Margot lectured worldwide running seminars and design studios in advanced digital design in architecture at Washington University, St.Louis; Berkley school of architecture University of California; Austin Texas; University of Western Australia, Perth; Architectural Association, London; Harvard G.S.D and University of Sheffield.
Published two monographs entitled Floating Realities, Spatial Pathologies and Dynamics & De-realisation with Springer and most recently contributed to Harvard Press Lebbeus Woods Unbound.
Margot's academic, theoretical and practical deign approach focuses on encouraging cross-disciplinary dialogue to re-evaluate existing building typologies in light of environmental, social and technological change; By harnessing renewable energy to generate electricity endorses a sustainable environment and raises questions of appropriating the built environment and the ever-evolving role of architecture.
With depleting levels of non-renewable resources, attempting to harness renewable energy as an inherent part of the design strategy should be a requirement; a synthesis between large scale infrastructures, environmental, hydraulic, marine and hydrokinetic engineering and technology is important to learn how to re-appropriate and define inhabitable space as the way in which we live is changing at a much faster rate.
We need to adapt and this will involve new environments to claim.
The face of the built environment is changing and with it so should buildings.
Project: New build Seismic loading inhabitable structures series
Client: Gao Investment/China Film House, Beijing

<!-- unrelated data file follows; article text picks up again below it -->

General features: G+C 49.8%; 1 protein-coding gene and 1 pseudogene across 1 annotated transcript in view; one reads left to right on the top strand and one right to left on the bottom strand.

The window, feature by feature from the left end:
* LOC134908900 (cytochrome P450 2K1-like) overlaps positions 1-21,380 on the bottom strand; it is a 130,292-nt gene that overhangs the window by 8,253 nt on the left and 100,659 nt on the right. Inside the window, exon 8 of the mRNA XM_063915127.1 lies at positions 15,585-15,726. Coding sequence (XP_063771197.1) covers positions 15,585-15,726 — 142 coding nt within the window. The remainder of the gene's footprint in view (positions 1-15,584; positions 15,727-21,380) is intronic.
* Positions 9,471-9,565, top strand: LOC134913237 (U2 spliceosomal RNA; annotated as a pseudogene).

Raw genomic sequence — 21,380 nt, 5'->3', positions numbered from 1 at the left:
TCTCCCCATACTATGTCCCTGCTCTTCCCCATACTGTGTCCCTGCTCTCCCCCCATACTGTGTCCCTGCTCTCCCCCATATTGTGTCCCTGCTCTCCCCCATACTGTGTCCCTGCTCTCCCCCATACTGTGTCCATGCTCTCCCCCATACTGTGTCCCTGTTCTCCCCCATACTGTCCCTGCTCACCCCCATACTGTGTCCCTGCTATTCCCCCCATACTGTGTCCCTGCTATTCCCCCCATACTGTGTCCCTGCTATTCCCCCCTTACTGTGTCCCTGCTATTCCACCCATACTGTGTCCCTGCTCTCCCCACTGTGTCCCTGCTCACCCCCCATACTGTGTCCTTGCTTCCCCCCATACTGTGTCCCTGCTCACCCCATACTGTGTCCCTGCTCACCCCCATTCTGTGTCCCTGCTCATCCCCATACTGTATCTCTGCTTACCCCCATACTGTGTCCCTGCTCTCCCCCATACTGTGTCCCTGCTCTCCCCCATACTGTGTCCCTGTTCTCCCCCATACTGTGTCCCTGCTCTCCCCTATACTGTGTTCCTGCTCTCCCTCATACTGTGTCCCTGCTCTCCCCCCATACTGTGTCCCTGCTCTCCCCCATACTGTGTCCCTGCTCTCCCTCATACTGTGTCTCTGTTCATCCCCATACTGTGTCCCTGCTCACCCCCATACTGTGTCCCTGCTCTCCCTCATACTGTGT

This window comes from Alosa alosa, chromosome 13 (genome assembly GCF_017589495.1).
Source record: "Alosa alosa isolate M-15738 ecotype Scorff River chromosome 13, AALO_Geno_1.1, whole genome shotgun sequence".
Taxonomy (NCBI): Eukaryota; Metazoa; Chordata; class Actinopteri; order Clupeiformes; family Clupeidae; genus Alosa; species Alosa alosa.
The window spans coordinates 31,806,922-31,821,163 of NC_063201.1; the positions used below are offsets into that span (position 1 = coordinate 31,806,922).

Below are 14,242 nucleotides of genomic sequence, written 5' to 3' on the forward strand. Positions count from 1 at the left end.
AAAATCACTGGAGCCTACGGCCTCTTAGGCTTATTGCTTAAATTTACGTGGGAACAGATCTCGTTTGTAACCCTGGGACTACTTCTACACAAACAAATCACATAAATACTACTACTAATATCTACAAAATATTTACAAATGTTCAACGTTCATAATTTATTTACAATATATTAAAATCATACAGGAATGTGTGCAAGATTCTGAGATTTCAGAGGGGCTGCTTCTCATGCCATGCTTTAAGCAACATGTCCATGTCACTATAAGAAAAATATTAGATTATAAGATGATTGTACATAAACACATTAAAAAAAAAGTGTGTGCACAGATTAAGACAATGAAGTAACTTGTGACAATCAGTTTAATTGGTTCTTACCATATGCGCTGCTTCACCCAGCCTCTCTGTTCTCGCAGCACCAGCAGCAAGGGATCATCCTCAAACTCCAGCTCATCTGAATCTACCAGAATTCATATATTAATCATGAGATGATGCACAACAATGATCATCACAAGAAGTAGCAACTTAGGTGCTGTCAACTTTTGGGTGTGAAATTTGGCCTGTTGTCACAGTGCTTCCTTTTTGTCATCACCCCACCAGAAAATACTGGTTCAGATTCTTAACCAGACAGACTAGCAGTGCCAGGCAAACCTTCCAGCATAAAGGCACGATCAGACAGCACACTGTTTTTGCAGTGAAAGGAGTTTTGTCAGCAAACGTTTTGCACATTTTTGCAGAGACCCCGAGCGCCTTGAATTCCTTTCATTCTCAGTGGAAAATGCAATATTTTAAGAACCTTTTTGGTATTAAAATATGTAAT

Architect: Margot Krasojevic Ph.D
Ongoing project, research/ prototype seismic foundation frame
1. COMPOSITE CARBON FIBRE REINFORCED POLYMER SHELL. Elite Carbon Fibre manufacturers, U.K
2. Vacuum bagged composite fibre shell elements
3. epoxy laminate molds for fibre glass construction. pressure sensitive tapes- Matrix composites, U.K.
4. technical textiles cantilever cladding, lighter than aluminium for weightlessness. Textile fibre materials determine stability through 45 degree torsions. The material adapts to the external forces of the cantilever and it's movement. carbon fibre basic material.
carbon fibre reinforced plastics allow for complex shapes more than steel or aluminium. weight saving. resin saturated cured elements, achieving lower weight for the cantilever.
5. 3m optical mirror film, light transmission. polymer film exhibits 99% light reflectance for interior and exterior cladding elements.
6. Interior materials. Polyester films transforming between transparent and translucent states dependent on viewing angles, anti-reflective privacy films.
8. Self healing polymers used to support internal mechanisms, sliding seamless surfaces and load transfer attachments between skin and skeleton.This structural deformity under load/earthquake tremor caters the telescopic composite fibre sections has a series of polymer sheaths which protect the design from wear and tear.
9. Motion capture system, sandwiched between the primary and tertiary structure record the movements inside the hotel, which during tremors aids in evacuation.
Material: Recycled plastic cladding panels from KLP®
Format: 120 x 60 cm
Thickness: 20 mm
Seismic dampers: VibraAbsorbers by AMC Mecanocaucho
Fixing system: Stainless steel in combination with galvanized and 3-times coated steel